April 20 (UPI) -- The British government said Thursday it turned a profit by the selling of a green investment entity to a consortium led by Australian lender Macquarie Bank.
"The government is announcing today the sale of the U.K. Green Investment Bank to Macquarie Group Ltd, with a $2.9 billion deal which secures a profit on the government's investment in the bank, provides value for taxpayers and ensures [the bank] continues its green mission, in the private sector," British Climate Change and Industry Minister Nick Hurd said in a statement.
The investment bank was established five years ago as a vehicle to drive renewable energy developments. Macquarie now becomes the owner of the Green Investment Bank and said it plans to manage or supervise more than $5.1 billion in low-carbon infrastructure for the British economy.
"Specifically, the Green Investment Bank will establish three new investment vehicles -- an offshore wind investment vehicle, a low carbon lending platform and a green infrastructure investment platform," Macquarie stated.
The sale follows a plea from the British environmental community to Prime Minister Theresa May to uphold commitments to the Paris climate agreement during the divorce process from the European Union.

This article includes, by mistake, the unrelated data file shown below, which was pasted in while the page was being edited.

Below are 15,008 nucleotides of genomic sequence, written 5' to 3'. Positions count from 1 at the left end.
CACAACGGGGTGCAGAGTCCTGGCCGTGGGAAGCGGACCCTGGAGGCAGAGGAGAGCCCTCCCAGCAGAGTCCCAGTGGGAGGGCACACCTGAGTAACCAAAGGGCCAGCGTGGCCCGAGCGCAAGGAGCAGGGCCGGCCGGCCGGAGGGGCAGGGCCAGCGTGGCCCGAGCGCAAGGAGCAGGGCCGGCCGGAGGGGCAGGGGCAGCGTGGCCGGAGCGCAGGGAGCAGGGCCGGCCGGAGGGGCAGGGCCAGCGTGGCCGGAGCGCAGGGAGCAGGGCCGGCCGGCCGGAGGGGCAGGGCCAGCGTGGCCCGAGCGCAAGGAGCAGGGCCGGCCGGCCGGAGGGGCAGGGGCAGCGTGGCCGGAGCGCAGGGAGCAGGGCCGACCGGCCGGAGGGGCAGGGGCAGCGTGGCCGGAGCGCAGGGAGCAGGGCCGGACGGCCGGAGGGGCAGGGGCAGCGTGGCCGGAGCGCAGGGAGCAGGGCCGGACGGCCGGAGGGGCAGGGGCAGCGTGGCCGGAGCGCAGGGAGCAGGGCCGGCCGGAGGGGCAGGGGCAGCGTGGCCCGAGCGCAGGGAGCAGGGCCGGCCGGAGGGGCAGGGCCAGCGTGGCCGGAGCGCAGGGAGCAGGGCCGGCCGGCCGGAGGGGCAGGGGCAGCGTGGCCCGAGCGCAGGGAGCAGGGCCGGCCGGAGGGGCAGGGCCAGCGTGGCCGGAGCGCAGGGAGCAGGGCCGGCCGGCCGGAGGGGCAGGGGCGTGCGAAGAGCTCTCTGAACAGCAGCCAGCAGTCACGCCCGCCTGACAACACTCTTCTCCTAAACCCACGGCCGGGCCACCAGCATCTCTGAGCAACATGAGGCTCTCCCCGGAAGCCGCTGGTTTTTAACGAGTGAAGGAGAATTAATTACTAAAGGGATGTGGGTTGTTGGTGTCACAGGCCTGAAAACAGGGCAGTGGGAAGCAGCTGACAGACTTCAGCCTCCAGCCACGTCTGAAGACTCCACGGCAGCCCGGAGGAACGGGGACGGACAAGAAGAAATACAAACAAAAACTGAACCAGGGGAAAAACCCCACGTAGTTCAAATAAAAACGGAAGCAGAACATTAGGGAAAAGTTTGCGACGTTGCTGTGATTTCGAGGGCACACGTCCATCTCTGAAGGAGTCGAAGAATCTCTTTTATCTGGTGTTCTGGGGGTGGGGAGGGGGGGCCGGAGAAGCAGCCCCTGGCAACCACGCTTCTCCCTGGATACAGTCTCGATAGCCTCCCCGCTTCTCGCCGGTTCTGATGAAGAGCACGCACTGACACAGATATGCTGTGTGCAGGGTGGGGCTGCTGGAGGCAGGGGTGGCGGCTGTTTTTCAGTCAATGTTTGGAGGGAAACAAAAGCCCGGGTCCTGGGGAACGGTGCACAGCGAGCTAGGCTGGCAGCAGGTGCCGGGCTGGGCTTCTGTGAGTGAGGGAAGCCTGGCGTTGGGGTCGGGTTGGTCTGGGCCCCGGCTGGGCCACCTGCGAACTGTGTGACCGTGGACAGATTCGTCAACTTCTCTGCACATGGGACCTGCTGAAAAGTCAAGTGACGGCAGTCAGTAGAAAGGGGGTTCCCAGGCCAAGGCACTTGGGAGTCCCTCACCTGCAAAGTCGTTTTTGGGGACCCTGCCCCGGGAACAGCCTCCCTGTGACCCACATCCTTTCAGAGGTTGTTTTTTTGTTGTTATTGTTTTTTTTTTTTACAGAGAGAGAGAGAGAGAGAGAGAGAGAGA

The WWF was joined by advocacy groups Greenpeace, Friends of the Earth and nine others in expressing concerns about the climate implications of the so-called Brexit. The organizations pointed to documents from the government they've seen that suggest environmental safeguards could be watered down in order to improve British trade deals after the exit from the European Union.
Doug Parr, the policy director for the U.K. chapter of Greenpeace, said handing off the GIB to an Australian bank meant the British government was wasting an opportunity.
"At a time when the government should be shoring up low carbon industry for post-Brexit Britain, they have given away one of our key tools for advancing green technologies," he said in comments to UPI. "The hole left by the Green Investment Bank will slow our transition to a clean energy system, set us back on reaching our climate targets, and mean more of the jobs from new sectors will go elsewhere."
Britain, under its Climate Change Act, committed to cutting emissions by 80 percent of the benchmark level from 1990 by 2050. The British Committee on Climate Change said in late 2016 that emissions were 38 percent below 1990 levels even as the economy grew by 60 percent.